When buying HID car lights, be careful about those that are sold at very low prices. In most cases, those sold at $49 instead of the usual $175 to $450 are made from China. Most HID experts agree that the pricier ones come from Germany, USA and Japan, and they are considered authentic. Also, one way to check if they’re not counterfeits is to check for clear bulbs. If the lens have colors in it, or you see words, such as “Filter” or “Colored Lens,” then be very careful. In most cases, these are just regular halogen lights that are “filtered” or “reproduced” to look like some white color with bluish tints. If there is color in the lens, then you can bet that the lens are taking away some of the light’s lumens. This means that it is not as bright as it should be.
So be smart when you’re buying HID car lights. There is no reason why you should settle for anything less than the best ones around.
I’ve always been a fan of HID lights. Nowadays, these lights have been climbing the popularity vine ever since they became more affordable in the market. Right now, even some high middle-class cars have installed HID headlights. I really won’t be shocked when in the near future, I will read about ordinary and cheap cars that are “spiked” with HID. It’s not an impossibility, you know. Whoever would think we’ll have an African-American President, right? It’s the same with HID lights.
Before we time warp to the future, let me just give some of the cars with HID headlights that have caught my fancy for years now. They are:
Mazda 3 2.0 Sport £15,500
Mazda’s Sport Trim is now available with Xenon lights. With a 150bhp 2.0-litre engine, the Mazda 3 lives up to its name, with its speed reaching 60mph in just 9 seconds. Check its suspension, and you’ll see muscles. What’s more, the Mazda 3 is often overlooked in its class, but if bright lights are a priority it’s worth taking a second good look.
Peugeot 407 2.2 Executive £19,950
It seems the French like their cars well equipped, as four out of our top ten here come from across the channel. The newest of the bunch is Peugeot’s 407. This car is proving to be a classy and eclectic – with a look that challenges the conservative cars available in the market right now. Driving is also enjoyable too – it has a tidy handling and a cosseting ride, which is something Peugeot cars are known for. Once again to get Xenon lights as standard you’re looking up the range, but the 2.2-litre Executive model comes fully-loaded with equipment as a result.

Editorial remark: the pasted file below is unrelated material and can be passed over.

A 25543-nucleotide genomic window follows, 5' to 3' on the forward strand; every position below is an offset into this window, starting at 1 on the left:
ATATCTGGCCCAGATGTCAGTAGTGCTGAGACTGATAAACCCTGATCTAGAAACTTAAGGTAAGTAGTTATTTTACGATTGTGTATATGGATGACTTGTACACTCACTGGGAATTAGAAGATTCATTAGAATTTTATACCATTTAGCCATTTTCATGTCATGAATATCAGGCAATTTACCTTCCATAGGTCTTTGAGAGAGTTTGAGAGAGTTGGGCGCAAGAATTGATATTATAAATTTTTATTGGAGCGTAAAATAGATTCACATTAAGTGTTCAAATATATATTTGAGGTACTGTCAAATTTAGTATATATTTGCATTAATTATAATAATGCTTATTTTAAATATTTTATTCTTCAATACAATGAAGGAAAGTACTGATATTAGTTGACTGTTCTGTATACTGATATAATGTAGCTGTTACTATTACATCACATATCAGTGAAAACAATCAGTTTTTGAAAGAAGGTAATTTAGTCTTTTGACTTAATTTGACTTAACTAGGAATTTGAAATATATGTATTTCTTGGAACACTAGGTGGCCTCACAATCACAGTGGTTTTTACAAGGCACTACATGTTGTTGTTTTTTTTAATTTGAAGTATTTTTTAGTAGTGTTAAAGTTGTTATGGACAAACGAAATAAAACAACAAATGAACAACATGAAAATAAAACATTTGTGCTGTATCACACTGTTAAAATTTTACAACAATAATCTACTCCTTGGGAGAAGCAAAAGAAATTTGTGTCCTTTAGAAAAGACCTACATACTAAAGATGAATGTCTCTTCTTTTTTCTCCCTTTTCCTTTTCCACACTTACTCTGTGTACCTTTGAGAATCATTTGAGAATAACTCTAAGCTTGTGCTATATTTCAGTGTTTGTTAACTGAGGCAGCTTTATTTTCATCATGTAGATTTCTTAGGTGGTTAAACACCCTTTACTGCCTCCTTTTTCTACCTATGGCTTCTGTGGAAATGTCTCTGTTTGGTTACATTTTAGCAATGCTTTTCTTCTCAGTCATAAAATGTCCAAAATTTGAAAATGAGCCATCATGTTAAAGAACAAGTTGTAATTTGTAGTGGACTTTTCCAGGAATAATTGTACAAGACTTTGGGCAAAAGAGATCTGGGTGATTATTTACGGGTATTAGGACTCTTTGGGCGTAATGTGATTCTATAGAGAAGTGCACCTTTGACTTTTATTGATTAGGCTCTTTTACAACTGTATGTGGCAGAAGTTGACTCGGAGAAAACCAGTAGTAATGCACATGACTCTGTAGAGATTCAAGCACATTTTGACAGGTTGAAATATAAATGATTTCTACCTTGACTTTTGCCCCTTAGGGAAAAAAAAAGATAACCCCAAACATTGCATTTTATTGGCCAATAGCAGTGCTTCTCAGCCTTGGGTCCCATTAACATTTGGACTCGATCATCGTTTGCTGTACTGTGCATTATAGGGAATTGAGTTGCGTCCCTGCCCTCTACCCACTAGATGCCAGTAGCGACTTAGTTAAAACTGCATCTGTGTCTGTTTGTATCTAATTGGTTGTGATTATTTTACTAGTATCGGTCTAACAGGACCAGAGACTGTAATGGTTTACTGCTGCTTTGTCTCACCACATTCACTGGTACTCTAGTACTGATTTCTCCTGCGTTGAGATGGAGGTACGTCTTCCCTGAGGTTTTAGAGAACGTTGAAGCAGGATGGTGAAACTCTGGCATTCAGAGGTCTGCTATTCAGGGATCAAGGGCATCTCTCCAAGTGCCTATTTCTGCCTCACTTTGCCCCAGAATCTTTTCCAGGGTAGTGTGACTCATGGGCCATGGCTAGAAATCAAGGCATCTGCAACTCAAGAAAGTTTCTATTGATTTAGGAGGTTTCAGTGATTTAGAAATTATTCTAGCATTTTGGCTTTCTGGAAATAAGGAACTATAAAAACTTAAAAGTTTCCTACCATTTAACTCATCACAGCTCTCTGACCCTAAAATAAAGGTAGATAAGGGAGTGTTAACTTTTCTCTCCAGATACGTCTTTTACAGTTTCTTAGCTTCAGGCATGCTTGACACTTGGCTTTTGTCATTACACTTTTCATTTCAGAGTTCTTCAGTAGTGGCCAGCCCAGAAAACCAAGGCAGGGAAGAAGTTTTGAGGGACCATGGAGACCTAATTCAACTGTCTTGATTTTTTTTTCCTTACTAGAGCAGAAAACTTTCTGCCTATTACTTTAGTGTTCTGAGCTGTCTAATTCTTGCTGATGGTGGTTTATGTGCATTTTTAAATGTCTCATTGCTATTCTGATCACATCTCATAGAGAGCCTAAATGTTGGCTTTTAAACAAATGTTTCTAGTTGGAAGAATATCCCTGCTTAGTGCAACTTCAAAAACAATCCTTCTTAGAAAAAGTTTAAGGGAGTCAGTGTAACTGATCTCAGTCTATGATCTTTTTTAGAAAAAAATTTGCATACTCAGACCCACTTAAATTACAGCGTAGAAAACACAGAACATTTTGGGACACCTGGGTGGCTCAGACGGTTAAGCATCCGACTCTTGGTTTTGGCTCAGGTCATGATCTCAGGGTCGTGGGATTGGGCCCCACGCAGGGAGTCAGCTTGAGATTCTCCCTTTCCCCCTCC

Honda Accord 2.4 Executive £21,600
Driving a Honda is an experience, because it combines quality and functionality in one. With the 2.4-litre engine, you get maximum distances while at the same time offering one of the most exceptional manual gearboxes this side of Porsche 911. To get Xenon lights as standard you need to opt for the pricey Executive model, but you’ll also get extras like Sat Nav and leather seats too.
I never thought Obama was a car guy. Okay, I admit — I’ve heard from a very reliable source that he’s into basketball and cigarettes, BUT CARS?!? What the heck, right? Well, it’s true. Anyway, when the whiff of his presidency was still in the initial stages of political construction, guess what he bought? A Chrysler. Yes, a Chrysler 300C. Who would ever guess that someone who espouses correctness in everything bought a car with high torque and horsepower, a crazy gluttonous need for gasoline and a “gangsta-hip hop” character? Really — how un-politically correct was that?
Sadly, he parted ways with the car when he ran for presidency. He settled with a nice, straight, and conservative Ford Escape. I think his political advisers gave him good advice when they recommended Ford — he won the presidency. Haha. Well, maybe it’s not the reason why he won, but let’s assume that he still loves cars. One thing I would like to ask is this: Will his influence affect the dwindling automotive industry we have right now?
I hope so. General Motors and Chrysler have been temporarily bailed out from their woes, and Obama will be directly responsible in bringing these giants back on their feet again. I hope in the long run, his influence will also cover the lesser known automobiles that we have right now.
There is no doubt about it – the car manufacturers have been in the dumps for too long. More than anything else, I think it’s about time that the automotive industry is revived from its near-death experience.
They are designed for style and safety. This means that aside from its classy appeal, HID lights have evolved to be one of the most coveted possessions of car aficionados everywhere.
Since they are popular right now, it’s not surprising that they are imitated by a lot of manufacturers. These are achieved by using coated, tinted, filtered for halogen headlamps that are used as an alternative to HID bulbs. In addition, aftermarket headlamp housings with similar coating, painting, tinting and filtering are sold as replacements for HID lights. Their main goal is to create lights that are not the same as halogen lamps but closer to the actual HID lights sold in the market today.